Commander Seymour helped rebuild Base Gulfport and reopen the canals for the next three years until he was due for a transfer. The Coast Guard transfers personnel every two to four years. He was stationed in Jacksonville, Corpus Christie, and at Coast Guard Headquarters in Washington, DC In 2011, he made an unaccompanied visit to Bahrain on the Coast Guard vessel Wrangell.

“The Coast Guard supports the Navy in the Gulf,” says Commander Seymour. “We mainly perform search and rescue operations and provide escorts for assets. During his stay in Bahrain, Commander Seymour lived “in community” while learning about the culture and way of life of the country. “I ate a lot of dates and camels… but just once.”

Earlier this year, Commander Seymour had the opportunity to return home and jumped at the chance. He took command of the Coast Guard station at Lake Worth Inlet in June.

Built in 1936, the station was originally located on Peanut Island, where it served during WWII as a base for coastal patrols and rescue missions. In 1995, the station was moved to the mainland. The original two-story Colonial Revival-style structure on Peanut Island remains a tourist destination.

When Commander Seymour enlisted in the Coast Guard, he pursued the Maneuver route, a rate that trains personnel to operate the Coast Guard fleet of boats. Maneuver is also the only enlistment rate that allows members to command a unit, perfectly positioning Commander Seymour to take over home in Palm Beach County.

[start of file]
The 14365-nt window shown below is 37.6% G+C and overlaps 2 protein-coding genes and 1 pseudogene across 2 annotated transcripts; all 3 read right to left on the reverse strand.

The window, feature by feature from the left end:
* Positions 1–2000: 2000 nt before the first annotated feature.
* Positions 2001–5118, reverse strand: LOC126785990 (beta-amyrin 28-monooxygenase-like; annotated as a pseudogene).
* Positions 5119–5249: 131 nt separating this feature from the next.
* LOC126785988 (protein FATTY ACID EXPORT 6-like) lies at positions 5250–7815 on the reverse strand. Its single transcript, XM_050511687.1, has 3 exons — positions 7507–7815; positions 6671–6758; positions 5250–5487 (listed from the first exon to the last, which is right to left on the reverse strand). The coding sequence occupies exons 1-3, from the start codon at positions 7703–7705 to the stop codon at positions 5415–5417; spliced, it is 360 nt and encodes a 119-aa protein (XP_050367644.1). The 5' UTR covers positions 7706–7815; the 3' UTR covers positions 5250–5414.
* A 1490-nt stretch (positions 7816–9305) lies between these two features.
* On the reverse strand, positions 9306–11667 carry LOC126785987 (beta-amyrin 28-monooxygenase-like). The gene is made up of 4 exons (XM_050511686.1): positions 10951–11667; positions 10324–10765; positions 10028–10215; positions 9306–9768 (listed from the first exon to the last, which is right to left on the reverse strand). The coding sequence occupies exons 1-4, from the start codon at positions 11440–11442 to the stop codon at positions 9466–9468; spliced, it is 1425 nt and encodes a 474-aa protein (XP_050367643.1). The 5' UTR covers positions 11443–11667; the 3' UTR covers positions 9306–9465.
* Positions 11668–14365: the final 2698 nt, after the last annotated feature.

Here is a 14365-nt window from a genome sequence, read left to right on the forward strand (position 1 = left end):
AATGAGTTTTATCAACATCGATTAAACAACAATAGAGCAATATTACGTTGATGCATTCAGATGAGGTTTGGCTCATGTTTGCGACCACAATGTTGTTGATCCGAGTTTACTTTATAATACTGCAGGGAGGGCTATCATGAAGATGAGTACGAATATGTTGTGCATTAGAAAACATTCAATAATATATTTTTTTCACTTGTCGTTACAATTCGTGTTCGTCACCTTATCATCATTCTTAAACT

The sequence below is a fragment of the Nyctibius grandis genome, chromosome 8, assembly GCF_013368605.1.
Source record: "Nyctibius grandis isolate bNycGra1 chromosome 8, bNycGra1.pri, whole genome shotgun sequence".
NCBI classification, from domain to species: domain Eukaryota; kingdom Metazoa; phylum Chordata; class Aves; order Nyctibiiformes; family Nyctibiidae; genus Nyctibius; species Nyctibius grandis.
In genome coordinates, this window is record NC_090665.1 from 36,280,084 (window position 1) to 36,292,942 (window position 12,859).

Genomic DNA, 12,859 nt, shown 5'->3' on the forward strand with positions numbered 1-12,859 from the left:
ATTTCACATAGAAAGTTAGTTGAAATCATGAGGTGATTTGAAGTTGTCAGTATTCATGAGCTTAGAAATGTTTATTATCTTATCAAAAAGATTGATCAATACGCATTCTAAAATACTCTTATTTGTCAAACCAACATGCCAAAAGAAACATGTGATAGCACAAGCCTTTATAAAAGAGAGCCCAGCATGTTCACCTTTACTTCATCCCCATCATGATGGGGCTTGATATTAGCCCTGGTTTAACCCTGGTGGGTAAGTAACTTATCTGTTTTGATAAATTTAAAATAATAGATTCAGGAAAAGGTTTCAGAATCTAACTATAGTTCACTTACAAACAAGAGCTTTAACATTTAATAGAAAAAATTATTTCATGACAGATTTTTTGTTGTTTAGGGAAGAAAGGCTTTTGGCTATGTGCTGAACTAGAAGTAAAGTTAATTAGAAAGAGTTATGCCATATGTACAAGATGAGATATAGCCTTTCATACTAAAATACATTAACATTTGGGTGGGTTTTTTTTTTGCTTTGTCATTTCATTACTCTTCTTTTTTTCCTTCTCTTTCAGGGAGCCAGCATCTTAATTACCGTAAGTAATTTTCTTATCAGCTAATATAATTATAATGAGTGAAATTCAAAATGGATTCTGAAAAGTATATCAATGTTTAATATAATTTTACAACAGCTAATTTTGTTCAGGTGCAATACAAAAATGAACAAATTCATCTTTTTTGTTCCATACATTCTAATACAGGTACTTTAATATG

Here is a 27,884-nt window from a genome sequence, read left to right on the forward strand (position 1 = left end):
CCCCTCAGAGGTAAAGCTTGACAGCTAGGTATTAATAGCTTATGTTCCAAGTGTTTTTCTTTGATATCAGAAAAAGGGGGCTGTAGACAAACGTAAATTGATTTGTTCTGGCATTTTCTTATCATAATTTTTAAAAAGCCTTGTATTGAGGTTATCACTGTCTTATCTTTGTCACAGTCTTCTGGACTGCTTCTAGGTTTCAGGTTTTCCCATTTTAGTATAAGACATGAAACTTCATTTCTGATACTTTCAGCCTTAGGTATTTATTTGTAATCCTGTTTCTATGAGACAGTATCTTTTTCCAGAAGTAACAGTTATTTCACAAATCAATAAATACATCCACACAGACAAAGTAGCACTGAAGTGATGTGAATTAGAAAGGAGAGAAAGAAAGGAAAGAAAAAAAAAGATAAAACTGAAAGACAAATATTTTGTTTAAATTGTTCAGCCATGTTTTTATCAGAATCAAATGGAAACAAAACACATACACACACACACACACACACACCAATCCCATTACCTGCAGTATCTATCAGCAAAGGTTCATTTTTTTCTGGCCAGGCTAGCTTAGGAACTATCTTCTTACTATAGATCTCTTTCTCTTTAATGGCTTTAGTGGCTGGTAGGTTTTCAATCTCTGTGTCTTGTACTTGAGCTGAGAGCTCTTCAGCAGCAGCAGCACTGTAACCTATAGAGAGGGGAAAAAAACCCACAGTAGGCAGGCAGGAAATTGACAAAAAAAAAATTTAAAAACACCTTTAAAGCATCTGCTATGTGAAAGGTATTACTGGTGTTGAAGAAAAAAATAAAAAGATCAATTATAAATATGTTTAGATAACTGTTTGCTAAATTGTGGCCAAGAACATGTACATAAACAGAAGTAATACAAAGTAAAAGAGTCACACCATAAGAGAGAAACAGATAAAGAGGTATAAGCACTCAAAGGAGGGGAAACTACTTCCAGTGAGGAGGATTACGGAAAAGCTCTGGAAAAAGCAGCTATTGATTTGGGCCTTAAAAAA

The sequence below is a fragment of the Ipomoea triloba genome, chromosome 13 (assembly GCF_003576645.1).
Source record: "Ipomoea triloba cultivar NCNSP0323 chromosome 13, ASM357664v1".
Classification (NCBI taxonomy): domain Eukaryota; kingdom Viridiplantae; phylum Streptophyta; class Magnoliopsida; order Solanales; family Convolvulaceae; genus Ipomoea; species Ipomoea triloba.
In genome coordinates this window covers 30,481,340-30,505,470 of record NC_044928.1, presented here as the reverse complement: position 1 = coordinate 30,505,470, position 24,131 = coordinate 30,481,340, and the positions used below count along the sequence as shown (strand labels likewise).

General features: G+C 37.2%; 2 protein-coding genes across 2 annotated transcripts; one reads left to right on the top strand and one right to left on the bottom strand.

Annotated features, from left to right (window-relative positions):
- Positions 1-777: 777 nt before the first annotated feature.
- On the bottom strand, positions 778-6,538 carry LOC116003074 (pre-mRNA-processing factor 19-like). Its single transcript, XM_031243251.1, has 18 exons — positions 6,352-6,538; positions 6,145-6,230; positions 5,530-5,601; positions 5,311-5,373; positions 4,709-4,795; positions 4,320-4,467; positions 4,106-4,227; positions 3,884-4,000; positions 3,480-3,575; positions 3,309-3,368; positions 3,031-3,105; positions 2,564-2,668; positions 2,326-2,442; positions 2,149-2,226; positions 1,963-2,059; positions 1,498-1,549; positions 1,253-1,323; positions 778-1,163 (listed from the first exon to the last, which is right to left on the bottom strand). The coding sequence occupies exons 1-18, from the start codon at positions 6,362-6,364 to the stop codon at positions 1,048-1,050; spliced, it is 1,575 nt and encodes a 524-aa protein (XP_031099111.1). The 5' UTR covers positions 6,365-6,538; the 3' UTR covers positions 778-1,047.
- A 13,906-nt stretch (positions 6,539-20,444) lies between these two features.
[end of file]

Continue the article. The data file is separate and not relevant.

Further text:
Under his command, the 40 active-duty members and 20 reservists of Lake Worth Inlet station patrol the coastline from Port St. Lucia to Boca Raton and up to 50 miles offshore. Search and rescue is the station’s # 1 job. Last year, they conducted 130 searches for undetected divers, boats found adrift or people in distress. For Commander Seymour, “saving lives” is the most rewarding part of his job, but he warns people to be aware of the dangers of water. “The Coast Guard auxiliary offers boating safety courses. We encourage new boaters to take one. And wear your life jacket. Life jackets save lives.

Ryan Whitman, the station’s operations officer, echoed Commander Seymour’s passion for saving lives, although that was not what drew the Royal Palm Beach High School’s first graduate in 2004 to the Coast Guard. “The recruiter showed me this brochure where this guy was jumping out of a helicopter and I thought, ‘Dude, I want to do this!’ “

After 17 years in the Coast Guard, Officer Whitman was stationed in Louisiana, Newport, Rhode Island and

Bahrain, but it has not yet jumped from a helicopter.

The two men tell high school students not to give up on the military as an option. “You can travel, have the opportunity to do a lot of different things, including going to school, and in 20 years you can retire and have a whole new career,” says Agent Whitman.

Helicopter jumping aside is a good deal. ??